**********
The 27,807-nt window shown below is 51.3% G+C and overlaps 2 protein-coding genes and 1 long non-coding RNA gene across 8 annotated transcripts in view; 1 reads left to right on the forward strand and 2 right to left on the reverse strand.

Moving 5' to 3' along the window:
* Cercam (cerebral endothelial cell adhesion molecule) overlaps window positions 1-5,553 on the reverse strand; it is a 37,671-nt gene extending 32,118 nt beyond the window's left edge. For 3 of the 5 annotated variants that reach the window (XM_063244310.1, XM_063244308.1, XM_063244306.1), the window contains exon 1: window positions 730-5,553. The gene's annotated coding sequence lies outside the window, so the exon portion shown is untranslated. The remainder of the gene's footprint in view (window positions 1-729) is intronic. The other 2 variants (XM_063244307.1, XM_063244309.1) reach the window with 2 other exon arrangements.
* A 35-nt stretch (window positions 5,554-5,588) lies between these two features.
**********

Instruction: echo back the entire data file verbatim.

The 27,807-nt window shown below is 51.3% G+C and overlaps 2 protein-coding genes and 1 long non-coding RNA gene across 8 annotated transcripts in view; 1 reads left to right on the forward strand and 2 right to left on the reverse strand.

Moving 5' to 3' along the window:
* Cercam (cerebral endothelial cell adhesion molecule) overlaps window positions 1-5,553 on the reverse strand; it is a 37,671-nt gene extending 32,118 nt beyond the window's left edge. For 3 of the 5 annotated variants that reach the window (XM_063244310.1, XM_063244308.1, XM_063244306.1), the window contains exon 1: window positions 730-5,553. The gene's annotated coding sequence lies outside the window, so the exon portion shown is untranslated. The remainder of the gene's footprint in view (window positions 1-729) is intronic. The other 2 variants (XM_063244307.1, XM_063244309.1) reach the window with 2 other exon arrangements.
* A 35-nt stretch (window positions 5,554-5,588) lies between these two features.